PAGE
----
July 20th, 2024

Local teen organizes Baby Bundle Drive for struggling mothers and their infants


By Steffanie Costigan - Lethbridge Herald Local Journalism Initiative Reporter on February 16, 2024.

Submitted photo - Lethbridge teen Akshara Nagaruru is helping to organize the Baby Bundle Drive for struggling mothers and their infants.

After spending time volunteering at a medical detox unit, Lethbridge teen Akshara Nagaruru realized something needed to be done to help mothers struggling to support themselves and their babies.

At the time Nagaruru was only 15-years old when she felt inspired to research ways she could help struggling mothers. It didn’t take long for that research to pay off.

“I was like, ‘I don’t think there’s much I could do. I don’t have the funds for it, I don’t really have that support,’ she says. “However, I came across the Youth and Action grant, which was offered by the Community Foundation of Lethbridge.”

Nagaruru, now 16 years old, realized that with the grant, she could use her experience working in the detox unit to make a difference in people’s lives.

“Basically, through these opportunities, I’ve got to know a little bit more about community involvement, and the opportunity that I can take initiative in my own community. And with my experience in the medical detox unit, as well, I got to see a different side of things; people I never interacted with before, where I saw a lot of young mothers and pregnant woman really struggling financially, as well as in general trying to support their babies and their young infants.”

Nagaruru applied for the grant and received $1,500 which she put toward organizing the Baby Bundle Drive.

“I’m able to do this project, and overall, this project is for me to basically promote the wellness of these targeted groups. With the money, we have bought several different supplies, baby supplies that I noticed were quite difficult to purchase, especially for these parents and these families who are already struggling to support themselves.”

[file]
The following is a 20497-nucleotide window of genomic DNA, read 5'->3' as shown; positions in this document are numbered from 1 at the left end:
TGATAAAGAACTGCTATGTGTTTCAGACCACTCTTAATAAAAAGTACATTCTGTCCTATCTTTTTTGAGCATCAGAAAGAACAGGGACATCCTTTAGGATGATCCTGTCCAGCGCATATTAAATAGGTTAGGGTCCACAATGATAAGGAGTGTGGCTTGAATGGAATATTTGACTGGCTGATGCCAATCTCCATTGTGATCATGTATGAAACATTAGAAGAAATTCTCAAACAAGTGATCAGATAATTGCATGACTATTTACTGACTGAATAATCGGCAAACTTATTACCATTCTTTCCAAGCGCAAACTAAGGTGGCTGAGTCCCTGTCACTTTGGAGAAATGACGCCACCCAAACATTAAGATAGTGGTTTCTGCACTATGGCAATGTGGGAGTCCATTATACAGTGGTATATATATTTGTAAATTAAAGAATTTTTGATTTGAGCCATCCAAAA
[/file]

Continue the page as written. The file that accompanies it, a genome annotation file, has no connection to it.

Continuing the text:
Interfaith Food Bank provides a baby program where they distribute baby bundles each month that contain baby food, diapers, milk, and formula. Nagaruru is hoping to add more to these baby bundles at Interfaith Food Bank such as soothers, wipes, baby bibs, milk bottles, blankets and more.

“If we think about it, it’s quite a lot of money. With $1,500, there’s not so much we can do to help them out throughout the whole year.

“That was actually another part of my project, not only to just help get the supplies for these babies, but to also promote that around the community to see if those in our community could also help out just as much as I wanted to help them and to share this.”

She encourages people to donate appropriate items to the Baby Bundle, such as baby formula, diapers, baby food, baby shampoo, baby wash, soothers, bibs, burping cloths, rattles, teethers, safety supplies, outlet covers, door latches, gift cards, or even money.

“I’m basically just hoping to bring light towards these kinds of issues and help have more people engaged in their community. I think community involvement is supposed to be so important. As a society I think we’re always needing to help each other, and through this project and hoping that other people can find a way to give back to the community also in the future months.”

Interfaith Food Bank, which provides about 50 baby bundles a month to struggling mothers and families, is excepting Baby Bundle donations. Nagaruru points out Interfaith Food Bank and those interested in helping can make a donation to Interfaith Food Bank in person or at https://www.canadahelps.org/en/dn/m/8546.

“I think it’s so important to make those connections and relationships to other people, those that you might not ever come across again. And yeah, really, I just want to make a positive impact on our community.”

During Reading Week in February, Akshara and some friends will be on-site at the food bank bundling up supplies to go out with Baby Bundles in March.

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